Prime Minister David Cameron will join descendants of those who fought at the Battle of Jutland for a centenary service to remember the 8,645 seamen who died in the largest naval battle of the First World War.
One hundred years ago British and German ships engaged in a 36-hour conflict off the coast of Denmark which would leave both sides with devastating losses and change the course of the war.
A service is being held at the UK's most northerly cathedral in Kirkwall, Orkney, where Mr Cameron and German President Joachim Gauck are expected to attend.
The Princess Royal will represent the Royal family at the memorial at St Magnus Cathedral where thousands of ceramic poppies have been installed in tribute to the war dead and a specially-commissioned piece of music by the late composer and Orkney resident Sir Peter Maxwell Davies will be performed.
The Duke of Edinburgh who was due to attend will now not join events in Orkney following doctor's advice.
Descendants of those who fought at Jutland have been invited to join the commemorations, which will continue with a service at Lyness Cemetery on the island of Hoy - the final resting place for more than 450 service personnel who died in the war, including sailors killed at Jutland.
The cemetery stands close to Scapa Flow, from where the British Grand Fleet set out for the Jutland Bank to repel German forces attempting to break a British blockade.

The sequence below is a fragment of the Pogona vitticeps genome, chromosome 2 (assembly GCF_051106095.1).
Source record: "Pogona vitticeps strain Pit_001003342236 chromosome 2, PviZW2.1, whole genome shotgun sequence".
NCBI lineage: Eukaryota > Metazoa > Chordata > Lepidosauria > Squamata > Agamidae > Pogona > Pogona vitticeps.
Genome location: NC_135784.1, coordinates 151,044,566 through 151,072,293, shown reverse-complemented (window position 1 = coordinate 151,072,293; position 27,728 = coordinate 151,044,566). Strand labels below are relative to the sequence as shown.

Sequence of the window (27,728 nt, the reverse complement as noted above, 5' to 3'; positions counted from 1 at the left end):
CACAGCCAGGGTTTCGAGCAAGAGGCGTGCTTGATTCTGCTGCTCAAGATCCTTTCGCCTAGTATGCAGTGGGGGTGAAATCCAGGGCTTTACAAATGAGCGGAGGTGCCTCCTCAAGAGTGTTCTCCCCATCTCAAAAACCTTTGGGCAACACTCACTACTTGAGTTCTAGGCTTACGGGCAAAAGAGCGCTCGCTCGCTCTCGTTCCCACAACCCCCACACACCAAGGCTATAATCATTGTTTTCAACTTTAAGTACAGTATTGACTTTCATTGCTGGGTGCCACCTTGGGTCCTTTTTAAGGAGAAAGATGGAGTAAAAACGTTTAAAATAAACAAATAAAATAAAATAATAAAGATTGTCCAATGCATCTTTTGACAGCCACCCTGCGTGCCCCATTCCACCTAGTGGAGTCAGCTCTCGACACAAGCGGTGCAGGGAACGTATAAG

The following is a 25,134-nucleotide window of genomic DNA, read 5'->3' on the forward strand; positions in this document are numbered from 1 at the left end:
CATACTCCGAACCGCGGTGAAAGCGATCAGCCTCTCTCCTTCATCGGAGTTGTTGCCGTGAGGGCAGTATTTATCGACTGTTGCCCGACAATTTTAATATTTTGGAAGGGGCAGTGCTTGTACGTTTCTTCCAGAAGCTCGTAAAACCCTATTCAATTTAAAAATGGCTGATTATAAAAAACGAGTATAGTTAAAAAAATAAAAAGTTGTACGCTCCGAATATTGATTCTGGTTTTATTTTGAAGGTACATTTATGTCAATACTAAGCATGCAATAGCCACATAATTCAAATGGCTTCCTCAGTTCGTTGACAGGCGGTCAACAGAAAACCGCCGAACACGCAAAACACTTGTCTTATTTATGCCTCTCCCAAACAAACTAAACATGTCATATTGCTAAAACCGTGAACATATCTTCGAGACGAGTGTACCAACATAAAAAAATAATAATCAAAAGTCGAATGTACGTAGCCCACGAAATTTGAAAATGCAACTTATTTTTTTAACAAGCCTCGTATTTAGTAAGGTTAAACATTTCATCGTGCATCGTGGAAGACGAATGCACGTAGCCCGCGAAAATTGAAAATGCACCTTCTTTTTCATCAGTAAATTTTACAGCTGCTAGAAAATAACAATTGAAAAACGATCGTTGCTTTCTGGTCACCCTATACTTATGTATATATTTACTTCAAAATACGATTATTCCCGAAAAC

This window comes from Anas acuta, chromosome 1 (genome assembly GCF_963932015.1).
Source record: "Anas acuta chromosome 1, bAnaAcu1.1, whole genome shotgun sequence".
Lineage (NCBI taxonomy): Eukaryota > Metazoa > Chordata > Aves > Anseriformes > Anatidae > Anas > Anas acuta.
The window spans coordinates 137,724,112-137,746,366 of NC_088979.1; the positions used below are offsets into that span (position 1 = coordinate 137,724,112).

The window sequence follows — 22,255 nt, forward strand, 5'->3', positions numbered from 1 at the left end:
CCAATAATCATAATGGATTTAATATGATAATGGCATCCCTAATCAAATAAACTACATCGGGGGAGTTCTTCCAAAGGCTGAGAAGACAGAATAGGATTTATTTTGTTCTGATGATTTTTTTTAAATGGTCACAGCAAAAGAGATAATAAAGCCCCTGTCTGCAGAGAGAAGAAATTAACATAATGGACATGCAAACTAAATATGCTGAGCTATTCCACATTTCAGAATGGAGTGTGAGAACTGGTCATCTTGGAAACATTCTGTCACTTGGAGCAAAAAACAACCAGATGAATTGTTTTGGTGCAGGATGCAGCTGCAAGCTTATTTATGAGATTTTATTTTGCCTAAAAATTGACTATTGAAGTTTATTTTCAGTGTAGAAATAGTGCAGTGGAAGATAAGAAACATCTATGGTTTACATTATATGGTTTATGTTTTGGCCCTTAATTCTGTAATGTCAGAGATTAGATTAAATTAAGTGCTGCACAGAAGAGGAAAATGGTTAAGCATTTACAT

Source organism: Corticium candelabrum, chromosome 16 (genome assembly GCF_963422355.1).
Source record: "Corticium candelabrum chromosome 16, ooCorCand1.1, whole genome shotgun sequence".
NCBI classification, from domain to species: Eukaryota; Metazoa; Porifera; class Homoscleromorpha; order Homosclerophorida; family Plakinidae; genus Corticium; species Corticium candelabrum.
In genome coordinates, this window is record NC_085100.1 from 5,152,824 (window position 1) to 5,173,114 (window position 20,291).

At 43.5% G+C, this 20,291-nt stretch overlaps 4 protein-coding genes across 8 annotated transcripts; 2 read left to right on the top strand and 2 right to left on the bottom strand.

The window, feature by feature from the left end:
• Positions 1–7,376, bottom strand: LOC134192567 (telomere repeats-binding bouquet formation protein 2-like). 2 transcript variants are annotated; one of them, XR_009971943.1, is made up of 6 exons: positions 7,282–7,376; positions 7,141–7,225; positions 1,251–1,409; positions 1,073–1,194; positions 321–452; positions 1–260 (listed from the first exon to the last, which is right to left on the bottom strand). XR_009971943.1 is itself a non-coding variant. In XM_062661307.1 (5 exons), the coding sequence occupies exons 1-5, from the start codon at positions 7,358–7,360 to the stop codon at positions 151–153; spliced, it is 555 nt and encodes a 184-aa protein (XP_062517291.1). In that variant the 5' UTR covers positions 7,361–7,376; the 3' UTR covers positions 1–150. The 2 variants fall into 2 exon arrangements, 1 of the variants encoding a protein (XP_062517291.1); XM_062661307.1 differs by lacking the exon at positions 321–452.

Almost 250 ships took part, creating a scale of battle that has not been seen since.
Both nations claimed victory - Germany because of the 6,094 British losses compared to the 2,551 men it sacrificed - but Britain had seriously weakened the enemy's naval capability.
There will also be a remembrance service at sea where British and German naval representatives will scatter poppies and forget-me-nots - the German flower of remembrance - into the North Sea at Jutland Bank.
The Government said the commemorations will remember all those who lost their lives while also paying tribute to the role of the Royal Navy and the Orkney Islands in the 1914-18 conflict.
Orkney Islands Council vice-convener Jim Foubister said: "We are proud to be hosting the UK's national commemoration of the Battle of Jutland.
"It is fitting that the Jutland commemorations will draw to a close among the graves of some of those who made the ultimate sacrifice for their countries a century ago."
Commemorative events marking the Jutland centenary have previously been held at Rosyth and South Queensferry on the Firth of Forth, from where the Battlecruiser force set sail ahead of the battle on May 31 1916.